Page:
Jed Reports: Hazel's Daddy Date
Hazel is nothing if not fair. She likes things to be neat, organized and fair. I think that’s why she’s so partial to routine; no surprises means no disparity. Consequently, when approaching her Daddy Date the day after Parley’s Date of the same variety, she was determined to maintain physical and emotional equity.
So we put dinner and a Slurpee on the schedule. And that’s where the similarities ended.
My daughter likes the outdoors. She’s always been happier playing by a river than in a Playland. We parked the car on the far side of Macey’s Grocery and walked along the Provo River, armed with a bag of old loaf heels in case we saw any ducks. We did, but they weren’t interested in the bread. Across the bank from her play we noticed the littered camp of a vagrant. She thought it looked like fun to camp by the river. When I explained that he probably lived there, I saw something flash in her eyes. The magic of the idea.
Hazel’s way of understanding of late is to break everything down; to trace every concept, every piece of every conversation back to its roots and see how it applies to her. You can almost see the graphs and maps appear over her head while she talks. Like the sentence diagrams your teacher wrote on the board in 4th grade, with their branches and tributaries that lead to heaven knows where. The thread of her thought is desperate to make connections, and you can watch the ease settle into her features as those connections are made.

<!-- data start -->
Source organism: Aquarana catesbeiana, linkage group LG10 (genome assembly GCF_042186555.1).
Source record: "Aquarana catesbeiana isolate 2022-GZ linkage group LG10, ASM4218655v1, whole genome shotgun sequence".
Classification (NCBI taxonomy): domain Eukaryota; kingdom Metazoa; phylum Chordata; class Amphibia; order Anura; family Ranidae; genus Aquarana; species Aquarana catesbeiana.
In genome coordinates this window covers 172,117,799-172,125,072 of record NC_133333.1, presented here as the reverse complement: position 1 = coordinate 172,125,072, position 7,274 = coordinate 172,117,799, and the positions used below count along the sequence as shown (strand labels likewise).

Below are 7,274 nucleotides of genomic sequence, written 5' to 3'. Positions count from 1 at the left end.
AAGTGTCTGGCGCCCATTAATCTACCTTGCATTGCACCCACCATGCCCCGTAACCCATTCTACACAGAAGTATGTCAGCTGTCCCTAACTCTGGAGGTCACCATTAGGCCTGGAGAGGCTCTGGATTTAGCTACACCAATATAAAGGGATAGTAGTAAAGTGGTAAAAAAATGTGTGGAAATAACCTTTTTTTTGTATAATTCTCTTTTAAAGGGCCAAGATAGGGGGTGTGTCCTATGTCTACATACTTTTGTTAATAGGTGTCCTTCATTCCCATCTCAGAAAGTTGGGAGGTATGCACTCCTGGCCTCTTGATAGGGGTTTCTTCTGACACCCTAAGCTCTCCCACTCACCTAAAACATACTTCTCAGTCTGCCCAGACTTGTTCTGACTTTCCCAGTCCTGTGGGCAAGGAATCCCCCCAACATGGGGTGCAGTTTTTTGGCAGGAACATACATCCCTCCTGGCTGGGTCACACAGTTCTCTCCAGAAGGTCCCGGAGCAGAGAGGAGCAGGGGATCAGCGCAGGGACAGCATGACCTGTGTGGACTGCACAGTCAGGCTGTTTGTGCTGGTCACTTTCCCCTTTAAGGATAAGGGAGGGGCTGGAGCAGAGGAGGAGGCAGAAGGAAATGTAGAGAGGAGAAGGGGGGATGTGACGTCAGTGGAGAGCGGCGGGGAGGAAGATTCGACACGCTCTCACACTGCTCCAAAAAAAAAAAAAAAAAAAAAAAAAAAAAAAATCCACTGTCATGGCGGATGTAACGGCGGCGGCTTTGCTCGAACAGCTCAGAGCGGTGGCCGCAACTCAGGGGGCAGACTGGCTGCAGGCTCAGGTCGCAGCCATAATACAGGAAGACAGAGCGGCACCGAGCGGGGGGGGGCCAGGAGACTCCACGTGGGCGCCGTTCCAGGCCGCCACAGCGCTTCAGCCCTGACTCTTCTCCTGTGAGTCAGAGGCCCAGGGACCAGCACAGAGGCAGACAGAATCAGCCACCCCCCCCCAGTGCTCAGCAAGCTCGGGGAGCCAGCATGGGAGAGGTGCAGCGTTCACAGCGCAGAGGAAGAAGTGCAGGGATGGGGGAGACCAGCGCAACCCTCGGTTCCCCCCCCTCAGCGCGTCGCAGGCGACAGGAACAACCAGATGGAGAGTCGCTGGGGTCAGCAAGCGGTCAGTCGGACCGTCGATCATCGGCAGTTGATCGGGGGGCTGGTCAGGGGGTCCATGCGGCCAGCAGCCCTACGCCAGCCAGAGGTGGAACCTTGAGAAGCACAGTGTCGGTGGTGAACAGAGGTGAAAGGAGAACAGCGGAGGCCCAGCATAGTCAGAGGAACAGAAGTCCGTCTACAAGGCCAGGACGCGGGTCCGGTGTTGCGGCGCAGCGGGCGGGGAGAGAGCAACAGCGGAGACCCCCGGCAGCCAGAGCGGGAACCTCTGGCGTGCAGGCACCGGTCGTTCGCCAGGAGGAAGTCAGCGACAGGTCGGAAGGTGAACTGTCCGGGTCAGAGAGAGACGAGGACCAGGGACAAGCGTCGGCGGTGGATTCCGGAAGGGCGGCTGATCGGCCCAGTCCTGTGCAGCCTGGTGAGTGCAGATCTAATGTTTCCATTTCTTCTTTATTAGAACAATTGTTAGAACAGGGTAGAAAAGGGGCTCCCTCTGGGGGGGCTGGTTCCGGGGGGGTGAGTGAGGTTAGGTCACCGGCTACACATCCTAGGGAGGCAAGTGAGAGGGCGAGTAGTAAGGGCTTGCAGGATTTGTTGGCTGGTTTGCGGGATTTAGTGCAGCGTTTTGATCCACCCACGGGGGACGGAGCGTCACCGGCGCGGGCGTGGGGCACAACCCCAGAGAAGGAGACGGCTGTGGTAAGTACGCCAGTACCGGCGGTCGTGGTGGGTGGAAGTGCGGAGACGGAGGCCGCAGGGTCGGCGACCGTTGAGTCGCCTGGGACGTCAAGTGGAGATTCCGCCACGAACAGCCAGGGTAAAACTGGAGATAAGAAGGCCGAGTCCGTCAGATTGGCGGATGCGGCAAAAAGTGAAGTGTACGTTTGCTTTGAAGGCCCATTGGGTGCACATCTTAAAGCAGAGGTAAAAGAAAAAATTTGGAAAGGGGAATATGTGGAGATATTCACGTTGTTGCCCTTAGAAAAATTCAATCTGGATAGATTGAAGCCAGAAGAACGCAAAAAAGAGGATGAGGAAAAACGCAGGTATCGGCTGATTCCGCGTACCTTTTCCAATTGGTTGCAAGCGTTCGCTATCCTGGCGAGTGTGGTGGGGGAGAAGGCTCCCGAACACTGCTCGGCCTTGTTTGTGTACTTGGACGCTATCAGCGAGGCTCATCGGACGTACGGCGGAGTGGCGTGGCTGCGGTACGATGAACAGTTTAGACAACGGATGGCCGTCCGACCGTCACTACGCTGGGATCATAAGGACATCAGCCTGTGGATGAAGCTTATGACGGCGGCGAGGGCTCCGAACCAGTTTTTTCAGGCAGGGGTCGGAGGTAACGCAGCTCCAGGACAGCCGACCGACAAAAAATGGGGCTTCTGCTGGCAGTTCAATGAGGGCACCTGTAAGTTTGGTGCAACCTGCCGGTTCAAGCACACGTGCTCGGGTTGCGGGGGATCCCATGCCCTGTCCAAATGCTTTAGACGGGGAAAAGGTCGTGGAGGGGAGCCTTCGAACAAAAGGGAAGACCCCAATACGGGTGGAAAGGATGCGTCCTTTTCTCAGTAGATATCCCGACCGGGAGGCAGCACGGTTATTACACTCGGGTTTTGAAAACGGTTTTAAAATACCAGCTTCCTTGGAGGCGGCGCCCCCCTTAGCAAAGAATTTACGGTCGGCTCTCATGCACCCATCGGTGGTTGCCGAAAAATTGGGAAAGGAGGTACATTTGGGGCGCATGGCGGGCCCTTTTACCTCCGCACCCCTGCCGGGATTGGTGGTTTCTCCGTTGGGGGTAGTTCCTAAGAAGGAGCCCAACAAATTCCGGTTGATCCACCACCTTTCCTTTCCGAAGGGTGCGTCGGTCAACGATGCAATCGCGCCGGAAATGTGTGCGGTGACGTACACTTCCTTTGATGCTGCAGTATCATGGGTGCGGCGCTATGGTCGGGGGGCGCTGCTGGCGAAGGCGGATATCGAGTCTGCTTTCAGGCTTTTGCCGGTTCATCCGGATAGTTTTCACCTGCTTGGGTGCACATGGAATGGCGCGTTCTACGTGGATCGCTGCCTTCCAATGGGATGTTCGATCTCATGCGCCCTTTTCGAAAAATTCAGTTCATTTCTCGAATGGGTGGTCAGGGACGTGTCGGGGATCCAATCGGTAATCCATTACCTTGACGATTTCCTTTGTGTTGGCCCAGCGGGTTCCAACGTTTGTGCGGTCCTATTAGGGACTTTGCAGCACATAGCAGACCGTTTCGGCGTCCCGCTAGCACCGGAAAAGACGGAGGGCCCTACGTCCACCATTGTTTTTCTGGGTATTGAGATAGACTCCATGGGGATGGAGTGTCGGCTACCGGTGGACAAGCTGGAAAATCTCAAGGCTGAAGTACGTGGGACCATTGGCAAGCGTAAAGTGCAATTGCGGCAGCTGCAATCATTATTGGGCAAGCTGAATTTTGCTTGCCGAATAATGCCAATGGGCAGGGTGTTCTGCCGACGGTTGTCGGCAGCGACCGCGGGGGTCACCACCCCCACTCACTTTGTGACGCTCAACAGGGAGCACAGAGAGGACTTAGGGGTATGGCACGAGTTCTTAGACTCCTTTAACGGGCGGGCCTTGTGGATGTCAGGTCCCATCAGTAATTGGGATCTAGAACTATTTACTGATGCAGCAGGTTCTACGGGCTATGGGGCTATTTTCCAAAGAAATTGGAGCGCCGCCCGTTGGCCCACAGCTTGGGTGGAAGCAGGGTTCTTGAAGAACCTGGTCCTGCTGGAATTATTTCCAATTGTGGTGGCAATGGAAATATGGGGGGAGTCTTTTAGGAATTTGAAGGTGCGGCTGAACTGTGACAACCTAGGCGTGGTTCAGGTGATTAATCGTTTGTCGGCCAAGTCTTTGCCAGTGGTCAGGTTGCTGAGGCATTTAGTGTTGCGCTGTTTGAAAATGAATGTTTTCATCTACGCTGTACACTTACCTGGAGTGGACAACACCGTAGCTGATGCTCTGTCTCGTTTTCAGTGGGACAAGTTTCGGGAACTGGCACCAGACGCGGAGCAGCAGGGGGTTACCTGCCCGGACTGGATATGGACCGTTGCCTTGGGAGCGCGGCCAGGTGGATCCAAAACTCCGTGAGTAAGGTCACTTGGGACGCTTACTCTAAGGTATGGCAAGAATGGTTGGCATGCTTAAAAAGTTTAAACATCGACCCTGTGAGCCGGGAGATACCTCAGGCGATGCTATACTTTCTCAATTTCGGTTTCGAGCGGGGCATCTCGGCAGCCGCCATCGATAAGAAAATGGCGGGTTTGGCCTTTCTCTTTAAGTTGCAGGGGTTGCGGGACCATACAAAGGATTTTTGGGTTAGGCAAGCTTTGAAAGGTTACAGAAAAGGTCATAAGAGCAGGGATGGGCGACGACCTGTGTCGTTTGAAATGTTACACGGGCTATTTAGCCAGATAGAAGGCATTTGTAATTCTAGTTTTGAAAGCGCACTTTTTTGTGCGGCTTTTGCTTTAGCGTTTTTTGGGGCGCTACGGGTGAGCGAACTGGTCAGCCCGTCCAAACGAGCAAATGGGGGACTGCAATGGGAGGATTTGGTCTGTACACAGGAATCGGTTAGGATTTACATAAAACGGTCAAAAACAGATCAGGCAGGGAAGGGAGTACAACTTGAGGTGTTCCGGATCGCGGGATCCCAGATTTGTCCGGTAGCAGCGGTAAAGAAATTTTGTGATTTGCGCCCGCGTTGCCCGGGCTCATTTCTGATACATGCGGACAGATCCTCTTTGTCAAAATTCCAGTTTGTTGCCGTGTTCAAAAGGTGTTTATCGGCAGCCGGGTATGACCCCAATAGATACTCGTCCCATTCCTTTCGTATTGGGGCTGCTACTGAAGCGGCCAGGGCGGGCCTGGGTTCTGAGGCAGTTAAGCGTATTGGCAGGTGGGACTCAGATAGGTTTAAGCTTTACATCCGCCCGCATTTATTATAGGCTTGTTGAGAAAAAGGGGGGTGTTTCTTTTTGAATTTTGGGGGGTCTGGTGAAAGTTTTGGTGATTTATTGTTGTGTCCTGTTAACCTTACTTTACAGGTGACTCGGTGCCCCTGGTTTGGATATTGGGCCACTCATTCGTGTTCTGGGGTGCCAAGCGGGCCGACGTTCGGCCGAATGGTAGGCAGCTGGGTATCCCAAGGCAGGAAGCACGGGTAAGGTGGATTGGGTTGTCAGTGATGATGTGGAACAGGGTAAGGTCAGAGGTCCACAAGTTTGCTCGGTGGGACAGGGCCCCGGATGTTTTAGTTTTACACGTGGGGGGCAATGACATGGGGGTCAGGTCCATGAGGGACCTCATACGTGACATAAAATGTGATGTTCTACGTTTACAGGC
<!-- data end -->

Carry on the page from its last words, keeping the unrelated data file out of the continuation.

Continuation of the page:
On our walk to 7-11, I told her how me and Guido used to walk to get a Slurpee every day of the summer.
“And you still do?”
“And you like to get a Slurpee with me because they taste so good and you want me to like them too?”
She fixed her gaze on the Sev across the street. There was a new confidence in the way she set her shoulders. She flexed her grip on my hand and checked again to see if I was still wearing that pleased expression.
We walked back to the car along the river trail, her ruby red Slurpee a considerable distraction. She spotted a flat place along the bank where the tired sun was playing out its last colors in the shallows. She thought it looked really pretty. I told her it reminded me of Yellowstone.
“You bet I do.”
“What does that mean?”
“It just means that I do.”
“And you love things that remind you of Yellowstone, like the river and Bongo?”
“That’s right, Bongo does remind me of Yellowstone. All the mountains and bears.”
“And you used to watch Bongo all the time when you were just really little.”
“Yeah, I still like to watch it, huh?”
“Yeah, you like to watch it with me. And it reminds you of when you were little?”
“That’s right, baby.”
She studied me to see that her assertions landed. When they did, she took my hand again and led me back to the path.
“Yeah, I don’t think I’ll ever get used to that.”